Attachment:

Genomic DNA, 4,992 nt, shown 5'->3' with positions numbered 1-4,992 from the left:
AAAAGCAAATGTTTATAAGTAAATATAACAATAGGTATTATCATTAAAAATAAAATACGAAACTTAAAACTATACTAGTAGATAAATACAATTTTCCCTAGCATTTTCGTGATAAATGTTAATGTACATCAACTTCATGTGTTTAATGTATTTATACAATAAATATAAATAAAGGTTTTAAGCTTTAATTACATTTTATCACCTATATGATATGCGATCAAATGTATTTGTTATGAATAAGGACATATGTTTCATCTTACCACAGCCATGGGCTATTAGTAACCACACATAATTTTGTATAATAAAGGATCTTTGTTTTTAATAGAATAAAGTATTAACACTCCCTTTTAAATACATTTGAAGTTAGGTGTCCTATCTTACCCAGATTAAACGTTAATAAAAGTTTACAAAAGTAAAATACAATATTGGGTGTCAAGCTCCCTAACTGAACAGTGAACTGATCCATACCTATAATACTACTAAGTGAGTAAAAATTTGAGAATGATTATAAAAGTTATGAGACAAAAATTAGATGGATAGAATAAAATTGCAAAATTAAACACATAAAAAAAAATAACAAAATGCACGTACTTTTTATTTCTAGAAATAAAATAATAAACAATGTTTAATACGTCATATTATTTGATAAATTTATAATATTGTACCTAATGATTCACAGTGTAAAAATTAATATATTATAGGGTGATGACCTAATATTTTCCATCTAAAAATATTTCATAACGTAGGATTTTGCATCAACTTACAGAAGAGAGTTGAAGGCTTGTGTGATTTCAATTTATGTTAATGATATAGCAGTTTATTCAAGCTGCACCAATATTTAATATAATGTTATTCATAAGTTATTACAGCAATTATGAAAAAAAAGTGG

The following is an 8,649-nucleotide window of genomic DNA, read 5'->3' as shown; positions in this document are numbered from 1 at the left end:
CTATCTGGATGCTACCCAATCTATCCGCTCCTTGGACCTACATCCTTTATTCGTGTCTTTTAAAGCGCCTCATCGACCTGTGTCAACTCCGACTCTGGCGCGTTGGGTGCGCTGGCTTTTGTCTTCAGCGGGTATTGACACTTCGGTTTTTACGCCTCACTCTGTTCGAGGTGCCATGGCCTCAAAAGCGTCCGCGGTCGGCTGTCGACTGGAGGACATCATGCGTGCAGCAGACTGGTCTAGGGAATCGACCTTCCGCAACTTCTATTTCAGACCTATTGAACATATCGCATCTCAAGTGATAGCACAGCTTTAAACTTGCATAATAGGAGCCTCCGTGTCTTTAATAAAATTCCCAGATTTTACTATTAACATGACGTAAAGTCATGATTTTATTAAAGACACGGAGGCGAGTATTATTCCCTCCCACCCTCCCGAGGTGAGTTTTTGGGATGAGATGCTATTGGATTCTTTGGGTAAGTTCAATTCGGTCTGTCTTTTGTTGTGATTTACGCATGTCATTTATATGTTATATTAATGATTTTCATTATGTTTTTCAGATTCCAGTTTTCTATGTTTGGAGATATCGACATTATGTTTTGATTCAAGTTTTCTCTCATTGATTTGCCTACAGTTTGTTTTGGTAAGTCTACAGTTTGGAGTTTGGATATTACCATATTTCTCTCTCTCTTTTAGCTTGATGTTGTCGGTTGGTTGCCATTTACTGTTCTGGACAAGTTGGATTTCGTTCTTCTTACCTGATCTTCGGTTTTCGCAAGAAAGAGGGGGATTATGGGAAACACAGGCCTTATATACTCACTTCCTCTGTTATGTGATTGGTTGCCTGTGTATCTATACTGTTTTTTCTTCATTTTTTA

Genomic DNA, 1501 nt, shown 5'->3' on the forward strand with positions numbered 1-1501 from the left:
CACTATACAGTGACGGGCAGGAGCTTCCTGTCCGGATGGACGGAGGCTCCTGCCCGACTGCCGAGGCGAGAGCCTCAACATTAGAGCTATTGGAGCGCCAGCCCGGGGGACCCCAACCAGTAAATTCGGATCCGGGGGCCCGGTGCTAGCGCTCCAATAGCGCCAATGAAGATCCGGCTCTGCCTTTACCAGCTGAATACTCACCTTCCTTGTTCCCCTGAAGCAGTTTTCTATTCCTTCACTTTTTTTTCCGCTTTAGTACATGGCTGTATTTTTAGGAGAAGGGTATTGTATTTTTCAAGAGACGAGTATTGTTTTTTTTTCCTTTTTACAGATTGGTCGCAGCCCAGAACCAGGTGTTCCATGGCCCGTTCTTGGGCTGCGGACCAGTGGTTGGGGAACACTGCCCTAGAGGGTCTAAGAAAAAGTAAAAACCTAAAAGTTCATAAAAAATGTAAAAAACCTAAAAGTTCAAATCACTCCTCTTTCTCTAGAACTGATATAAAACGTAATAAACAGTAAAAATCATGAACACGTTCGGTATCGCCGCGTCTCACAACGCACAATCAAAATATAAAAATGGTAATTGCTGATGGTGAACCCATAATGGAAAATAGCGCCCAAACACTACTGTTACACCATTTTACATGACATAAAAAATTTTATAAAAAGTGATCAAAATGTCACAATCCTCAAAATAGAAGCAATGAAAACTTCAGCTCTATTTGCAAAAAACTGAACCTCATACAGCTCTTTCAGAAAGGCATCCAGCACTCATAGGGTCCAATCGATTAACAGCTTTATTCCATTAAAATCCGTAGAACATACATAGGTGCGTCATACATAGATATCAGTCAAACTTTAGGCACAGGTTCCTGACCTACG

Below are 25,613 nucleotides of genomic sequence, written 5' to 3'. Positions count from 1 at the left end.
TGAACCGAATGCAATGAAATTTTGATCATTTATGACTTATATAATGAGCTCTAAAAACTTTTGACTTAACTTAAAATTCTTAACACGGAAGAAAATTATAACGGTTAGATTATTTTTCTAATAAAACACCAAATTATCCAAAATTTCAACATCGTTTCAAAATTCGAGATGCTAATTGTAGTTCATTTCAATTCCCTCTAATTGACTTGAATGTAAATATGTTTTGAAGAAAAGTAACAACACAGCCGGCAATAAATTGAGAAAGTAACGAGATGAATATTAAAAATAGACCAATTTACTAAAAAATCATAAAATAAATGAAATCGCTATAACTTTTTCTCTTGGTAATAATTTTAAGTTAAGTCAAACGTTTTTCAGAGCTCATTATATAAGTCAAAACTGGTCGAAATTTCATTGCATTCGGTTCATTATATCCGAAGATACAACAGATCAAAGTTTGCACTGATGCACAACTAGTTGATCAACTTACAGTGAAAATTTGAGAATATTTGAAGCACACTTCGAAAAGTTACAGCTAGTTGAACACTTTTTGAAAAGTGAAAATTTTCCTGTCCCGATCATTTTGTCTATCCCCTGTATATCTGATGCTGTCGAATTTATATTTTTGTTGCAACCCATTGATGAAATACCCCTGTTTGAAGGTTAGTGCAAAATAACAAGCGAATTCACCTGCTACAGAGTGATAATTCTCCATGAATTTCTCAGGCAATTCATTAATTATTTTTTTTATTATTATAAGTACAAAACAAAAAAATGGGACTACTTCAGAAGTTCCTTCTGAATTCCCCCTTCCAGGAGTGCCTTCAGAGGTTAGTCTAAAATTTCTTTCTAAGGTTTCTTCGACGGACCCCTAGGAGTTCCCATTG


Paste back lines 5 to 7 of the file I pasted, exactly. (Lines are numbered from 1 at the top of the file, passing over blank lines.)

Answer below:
Genomic DNA, 1501 nt, shown 5'->3' on the forward strand with positions numbered 1-1501 from the left:
CACTATACAGTGACGGGCAGGAGCTTCCTGTCCGGATGGACGGAGGCTCCTGCCCGACTGCCGAGGCGAGAGCCTCAACATTAGAGCTATTGGAGCGCCAGCCCGGGGGACCCCAACCAGTAAATTCGGATCCGGGGGCCCGGTGCTAGCGCTCCAATAGCGCCAATGAAGATCCGGCTCTGCCTTTACCAGCTGAATACTCACCTTCCTTGTTCCCCTGAAGCAGTTTTCTATTCCTTCACTTTTTTTTCCGCTTTAGTACATGGCTGTATTTTTAGGAGAAGGGTATTGTATTTTTCAAGAGACGAGTATTGTTTTTTTTTCCTTTTTACAGATTGGTCGCAGCCCAGAACCAGGTGTTCCATGGCCCGTTCTTGGGCTGCGGACCAGTGGTTGGGGAACACTGCCCTAGAGGGTCTAAGAAAAAGTAAAAACCTAAAAGTTCATAAAAAATGTAAAAAACCTAAAAGTTCAAATCACTCCTCTTTCTCTAGAACTGATATAAAACGTAATAAACAGTAAAAATCATGAACACGTTCGGTATCGCCGCGTCTCACAACGCACAATCAAAATATAAAAATGGTAATTGCTGATGGTGAACCCATAATGGAAAATAGCGCCCAAACACTACTGTTACACCATTTTACATGACATAAAAAATTTTATAAAAAGTGATCAAAATGTCACAATCCTCAAAATAGAAGCAATGAAAACTTCAGCTCTATTTGCAAAAAACTGAACCTCATACAGCTCTTTCAGAAAGGCATCCAGCACTCATAGGGTCCAATCGATTAACAGCTTTATTCCATTAAAATCCGTAGAACATACATAGGTGCGTCATACATAGATATCAGTCAAACTTTAGGCACAGGTTCCTGACCTACG

Below are 25,613 nucleotides of genomic sequence, written 5' to 3'. Positions count from 1 at the left end.